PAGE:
This Year’s Eisner-Nominated Manga Shows What the Medium Can Do

eisner-mangaNominees for the Eisner Awards, the top honors in the comics industry, were announced on April 19. This year’s nomnees in the manga category (technically, “Best U.S. Edition of International Material—Asia”) offer a range of different types of manga, from genre comedy to poignant literary works. As a former Eisner judge myself, I know how hard the choices are, and this year’s slate is exceptionally good. All these series are accessible to non-manga readers as well as longtime fans. Let’s dive in and take a look!

Assassination Classroom, by Yusei Matsui
This was the surprise nominee, because it’s not exactly a highbrow series, though it is wickedly funny. The setup is totally over the top: a class of misfit high school students are assigned the job of killing their teacher, Koro-sensei, an octopus-shaped alien who has announced he will destroy the earth at the end of the school year. Armed with weapons that are harmless to humans but deadly to their teacher, they study his weaknesses and plot new attacks, and new assassins join the class as the series goes on. What makes it so fun (and so weird) is that Koro-sensei is actually a really good teacher, and he uses his superpowers to help his students as much as to evade their attacks. He’s quirky, overly fond of gossip, a bit self-indulgent, and he often finishes a face-off with an opponent by doing something silly like giving them a manicure. This is a series that shonen fans will particularly enjoy, as there are a lot of inside jokes about the conventions of the genre, but it’s also a fun action comedy for anyone willing to go all in on suspension of disbelief. There is a darker side to Koro-sensei, and occasionally he lets the jovial mask slip, adding a bit of edge. The judges nominated volumes 2-7 of this series for the award.

A Bride’s Story, Vol. 7, by Kaoru Mori
A Bride’s Story is a period piece about life on the Silk Road in Central Asia in the 19th century. The bride of the title is Amir, married at age 20 to 12-year-old Karluk and living with his tribe. The first few volumes deal with this couple as their relationship develops and Amir grows accustomed to life in her new home. Then the story goes off in a different direction, following the adventures of Henry Smith, an English researcher who is studying the area. Volume 7, the only  published in 2015, stands on its own pretty well, focusing on a new character that Smith encounters: Anis, a woman who lives in a society where a woman cannot be seen by any male other than her husband. Anis loves her husband, but she is lonely—until she goes to the public baths and makes a special friend there. The story has a couple of twists, and the bathhouse setting means it features a lot of nudity. Mori is also the creator of another period manga, Emma, the story of a maid in Victorian England.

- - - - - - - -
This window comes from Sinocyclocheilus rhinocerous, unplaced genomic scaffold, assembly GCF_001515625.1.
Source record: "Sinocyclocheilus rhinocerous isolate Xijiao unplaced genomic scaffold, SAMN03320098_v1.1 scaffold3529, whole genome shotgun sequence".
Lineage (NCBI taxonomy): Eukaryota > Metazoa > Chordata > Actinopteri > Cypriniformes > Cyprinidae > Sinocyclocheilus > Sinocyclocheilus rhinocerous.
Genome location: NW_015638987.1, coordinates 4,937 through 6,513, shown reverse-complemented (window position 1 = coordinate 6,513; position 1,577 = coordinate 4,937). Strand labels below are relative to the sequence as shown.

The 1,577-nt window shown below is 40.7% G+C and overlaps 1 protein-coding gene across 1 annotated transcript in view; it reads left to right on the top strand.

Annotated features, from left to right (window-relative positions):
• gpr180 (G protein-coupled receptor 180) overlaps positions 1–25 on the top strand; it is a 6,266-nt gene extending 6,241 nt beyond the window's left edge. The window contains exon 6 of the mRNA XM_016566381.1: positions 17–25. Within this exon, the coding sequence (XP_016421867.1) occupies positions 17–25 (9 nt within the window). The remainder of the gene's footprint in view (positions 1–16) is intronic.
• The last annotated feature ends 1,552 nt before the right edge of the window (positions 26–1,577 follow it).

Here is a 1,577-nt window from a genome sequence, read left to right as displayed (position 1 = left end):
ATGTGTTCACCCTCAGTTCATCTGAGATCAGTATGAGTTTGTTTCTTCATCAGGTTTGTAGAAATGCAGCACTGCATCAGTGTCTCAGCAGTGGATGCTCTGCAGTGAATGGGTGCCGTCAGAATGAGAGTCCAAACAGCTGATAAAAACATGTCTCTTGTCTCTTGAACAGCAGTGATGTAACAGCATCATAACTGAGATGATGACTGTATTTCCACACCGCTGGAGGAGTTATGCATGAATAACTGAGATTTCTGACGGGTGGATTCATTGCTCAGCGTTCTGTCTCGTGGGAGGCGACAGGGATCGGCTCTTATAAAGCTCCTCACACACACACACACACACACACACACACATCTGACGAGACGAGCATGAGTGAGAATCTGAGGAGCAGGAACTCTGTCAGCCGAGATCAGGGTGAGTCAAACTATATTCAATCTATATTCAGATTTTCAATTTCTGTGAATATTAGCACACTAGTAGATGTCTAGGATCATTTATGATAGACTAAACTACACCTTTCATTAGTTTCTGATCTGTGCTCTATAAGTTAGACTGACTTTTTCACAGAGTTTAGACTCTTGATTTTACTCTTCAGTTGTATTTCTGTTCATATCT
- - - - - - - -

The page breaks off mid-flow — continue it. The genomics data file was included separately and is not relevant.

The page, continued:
Master Keaton, by Naoki Urasawa, Hokusei Katsushika, and Takashi Nagasaki
This is a great manga for people who don’t usually read manga, and a real treat for those of us who do. Naoki Urasawa’s series 20th Century Boys won two Eisner Awards. Master Keaton is an earlier work, and it’s basically a collection of short mysteries revolving around the title character, Taichi Hiraga-Keaton, an archaeology professor who moonlights as an insurance investigator. Keaton is one of those comic-book heroes who is uncannily good at everything, a former SAS member trained in survival and combat skills with a McGyver-esque ability to use the materials at hand as weapons or escape aids. The stories are a bit choppy but a lot of fun, and Urasawa’s art style is clear and easy to follow. Volumes 2-4 are nominated for the Eisner.

Showa, 1953–1989: A History of Japan, by Shigeru Mizuki
Shigeru Mizuki wraps up his history of the Showa period with a fourth massive volume (the second and third won last year’s Eisner). Mizuki mixes historical events with his own personal experiences and “realistic” backgrounds with cartoony characters, making for a rich story that really brings the era to life.

A Silent Voice, by Yoshitoki Oima (Kodansha)
Technically a shonen romance, A Silent Voice breaks the bonds of genre with unusual characters and a refreshingly honest look at teenage life. Shoya is a thrill-seeking teenager; his cheerful but oblivious single mom doesn’t set many limits on him, but his friends start to back away when he gets too extreme. Shoko is the new girl in his class, and she’s deaf. Shoya is fascinated by this, and finds her an irresistible target for bullying; the rest of the class joins in, until she finally leaves the school. But that’s just the beginning of the story, because once Shoko is gone, Shoya finds himself the real target—the class has turned on him. Years later, he decides to apologize to Shoya and then commit suicide. But when he meets her, everything heads in a different direction, and he begins to rebuild his life and become a part of hers. With interesting characters, authentic emotions, and frank talk, this is one of the best graphic novels of the year in any category. The series started in 2015, so volumes 1-4 are eligible for the Eisner.

Sunny, by Taiyo Matsumoto (VIZ)
The title of Taiyo Matsumoto’s story of life in a Japanese foster home is taken not from a character but from a car, an abandoned taxicab where the children go to get away from it all and dream their dreams. The characters feel very real as they create their own little society within the home. Sunny is basically a collection of slice-of-life stories about the children, told with sadness and humor. Matsumoto lived in an orphanage as a child and based the stories on his own experiences; while this is fiction, the stories ring true. The fifth and final volume was published in 2015, and is eligible for the award.

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